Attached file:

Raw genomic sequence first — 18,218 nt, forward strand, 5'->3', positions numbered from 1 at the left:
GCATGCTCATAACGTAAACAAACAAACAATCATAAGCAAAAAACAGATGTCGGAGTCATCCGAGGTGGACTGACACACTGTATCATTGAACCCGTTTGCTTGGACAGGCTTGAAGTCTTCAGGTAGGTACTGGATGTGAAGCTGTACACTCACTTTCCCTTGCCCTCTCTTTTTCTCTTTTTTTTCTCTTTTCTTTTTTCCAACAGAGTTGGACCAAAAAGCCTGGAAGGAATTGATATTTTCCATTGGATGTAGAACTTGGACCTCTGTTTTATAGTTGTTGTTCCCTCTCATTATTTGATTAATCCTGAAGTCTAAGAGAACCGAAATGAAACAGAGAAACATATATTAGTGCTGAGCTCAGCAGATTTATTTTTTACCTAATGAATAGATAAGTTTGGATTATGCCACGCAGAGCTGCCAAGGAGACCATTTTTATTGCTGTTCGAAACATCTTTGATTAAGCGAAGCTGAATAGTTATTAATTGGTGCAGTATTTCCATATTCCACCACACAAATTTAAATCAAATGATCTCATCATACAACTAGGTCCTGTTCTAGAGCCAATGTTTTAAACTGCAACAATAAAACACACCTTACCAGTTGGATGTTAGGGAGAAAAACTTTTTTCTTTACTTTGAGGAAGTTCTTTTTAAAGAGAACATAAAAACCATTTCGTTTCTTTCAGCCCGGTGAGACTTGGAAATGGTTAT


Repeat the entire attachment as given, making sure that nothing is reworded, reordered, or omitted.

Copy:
Raw genomic sequence first — 18,218 nt, forward strand, 5'->3', positions numbered from 1 at the left:
GCATGCTCATAACGTAAACAAACAAACAATCATAAGCAAAAAACAGATGTCGGAGTCATCCGAGGTGGACTGACACACTGTATCATTGAACCCGTTTGCTTGGACAGGCTTGAAGTCTTCAGGTAGGTACTGGATGTGAAGCTGTACACTCACTTTCCCTTGCCCTCTCTTTTTCTCTTTTTTTTCTCTTTTCTTTTTTCCAACAGAGTTGGACCAAAAAGCCTGGAAGGAATTGATATTTTCCATTGGATGTAGAACTTGGACCTCTGTTTTATAGTTGTTGTTCCCTCTCATTATTTGATTAATCCTGAAGTCTAAGAGAACCGAAATGAAACAGAGAAACATATATTAGTGCTGAGCTCAGCAGATTTATTTTTTACCTAATGAATAGATAAGTTTGGATTATGCCACGCAGAGCTGCCAAGGAGACCATTTTTATTGCTGTTCGAAACATCTTTGATTAAGCGAAGCTGAATAGTTATTAATTGGTGCAGTATTTCCATATTCCACCACACAAATTTAAATCAAATGATCTCATCATACAACTAGGTCCTGTTCTAGAGCCAATGTTTTAAACTGCAACAATAAAACACACCTTACCAGTTGGATGTTAGGGAGAAAAACTTTTTTCTTTACTTTGAGGAAGTTCTTTTTAAAGAGAACATAAAAACCATTTCGTTTCTTTCAGCCCGGTGAGACTTGGAAATGGTTAT